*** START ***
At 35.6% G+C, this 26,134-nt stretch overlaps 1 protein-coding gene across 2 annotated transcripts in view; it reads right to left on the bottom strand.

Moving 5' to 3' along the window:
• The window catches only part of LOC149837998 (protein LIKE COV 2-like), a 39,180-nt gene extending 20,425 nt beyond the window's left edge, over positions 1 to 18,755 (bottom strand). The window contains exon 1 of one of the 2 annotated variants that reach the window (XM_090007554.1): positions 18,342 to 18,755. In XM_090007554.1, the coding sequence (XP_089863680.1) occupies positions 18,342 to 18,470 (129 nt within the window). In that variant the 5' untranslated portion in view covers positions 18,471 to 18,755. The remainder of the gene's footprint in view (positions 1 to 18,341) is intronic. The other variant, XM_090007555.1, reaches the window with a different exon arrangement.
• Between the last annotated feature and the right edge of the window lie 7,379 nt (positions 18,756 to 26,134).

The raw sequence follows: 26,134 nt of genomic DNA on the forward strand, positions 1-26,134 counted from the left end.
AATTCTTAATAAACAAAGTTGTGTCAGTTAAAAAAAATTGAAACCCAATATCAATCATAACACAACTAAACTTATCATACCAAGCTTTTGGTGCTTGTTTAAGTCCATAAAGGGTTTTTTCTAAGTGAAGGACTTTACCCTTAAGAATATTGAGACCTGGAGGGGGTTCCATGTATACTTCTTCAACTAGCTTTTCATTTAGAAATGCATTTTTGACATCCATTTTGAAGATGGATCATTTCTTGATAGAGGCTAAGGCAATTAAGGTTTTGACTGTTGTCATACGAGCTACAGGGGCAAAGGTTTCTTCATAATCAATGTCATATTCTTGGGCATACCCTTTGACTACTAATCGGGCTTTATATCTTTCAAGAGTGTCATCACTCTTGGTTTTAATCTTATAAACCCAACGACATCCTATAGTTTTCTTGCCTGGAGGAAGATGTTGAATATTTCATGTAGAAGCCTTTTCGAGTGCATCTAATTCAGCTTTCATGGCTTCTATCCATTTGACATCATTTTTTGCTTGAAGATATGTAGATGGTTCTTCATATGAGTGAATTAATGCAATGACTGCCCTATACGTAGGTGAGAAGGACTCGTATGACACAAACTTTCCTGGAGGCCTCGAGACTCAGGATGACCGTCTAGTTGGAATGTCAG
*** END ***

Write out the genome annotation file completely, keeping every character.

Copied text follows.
At 35.6% G+C, this 26,134-nt stretch overlaps 1 protein-coding gene across 2 annotated transcripts in view; it reads right to left on the bottom strand.

Moving 5' to 3' along the window:
• The window catches only part of LOC149837998 (protein LIKE COV 2-like), a 39,180-nt gene extending 20,425 nt beyond the window's left edge, over positions 1 to 18,755 (bottom strand). The window contains exon 1 of one of the 2 annotated variants that reach the window (XM_090007554.1): positions 18,342 to 18,755. In XM_090007554.1, the coding sequence (XP_089863680.1) occupies positions 18,342 to 18,470 (129 nt within the window). In that variant the 5' untranslated portion in view covers positions 18,471 to 18,755. The remainder of the gene's footprint in view (positions 1 to 18,341) is intronic. The other variant, XM_090007555.1, reaches the window with a different exon arrangement.
• Between the last annotated feature and the right edge of the window lie 7,379 nt (positions 18,756 to 26,134).

The raw sequence follows: 26,134 nt of genomic DNA on the forward strand, positions 1-26,134 counted from the left end.
AATTCTTAATAAACAAAGTTGTGTCAGTTAAAAAAAATTGAAACCCAATATCAATCATAACACAACTAAACTTATCATACCAAGCTTTTGGTGCTTGTTTAAGTCCATAAAGGGTTTTTTCTAAGTGAAGGACTTTACCCTTAAGAATATTGAGACCTGGAGGGGGTTCCATGTATACTTCTTCAACTAGCTTTTCATTTAGAAATGCATTTTTGACATCCATTTTGAAGATGGATCATTTCTTGATAGAGGCTAAGGCAATTAAGGTTTTGACTGTTGTCATACGAGCTACAGGGGCAAAGGTTTCTTCATAATCAATGTCATATTCTTGGGCATACCCTTTGACTACTAATCGGGCTTTATATCTTTCAAGAGTGTCATCACTCTTGGTTTTAATCTTATAAACCCAACGACATCCTATAGTTTTCTTGCCTGGAGGAAGATGTTGAATATTTCATGTAGAAGCCTTTTCGAGTGCATCTAATTCAGCTTTCATGGCTTCTATCCATTTGACATCATTTTTTGCTTGAAGATATGTAGATGGTTCTTCATATGAGTGAATTAATGCAATGACTGCCCTATACGTAGGTGAGAAGGACTCGTATGACACAAACTTTCCTGGAGGCCTCGAGACTCAGGATGACCGTCTAGTTGGAATGTCAG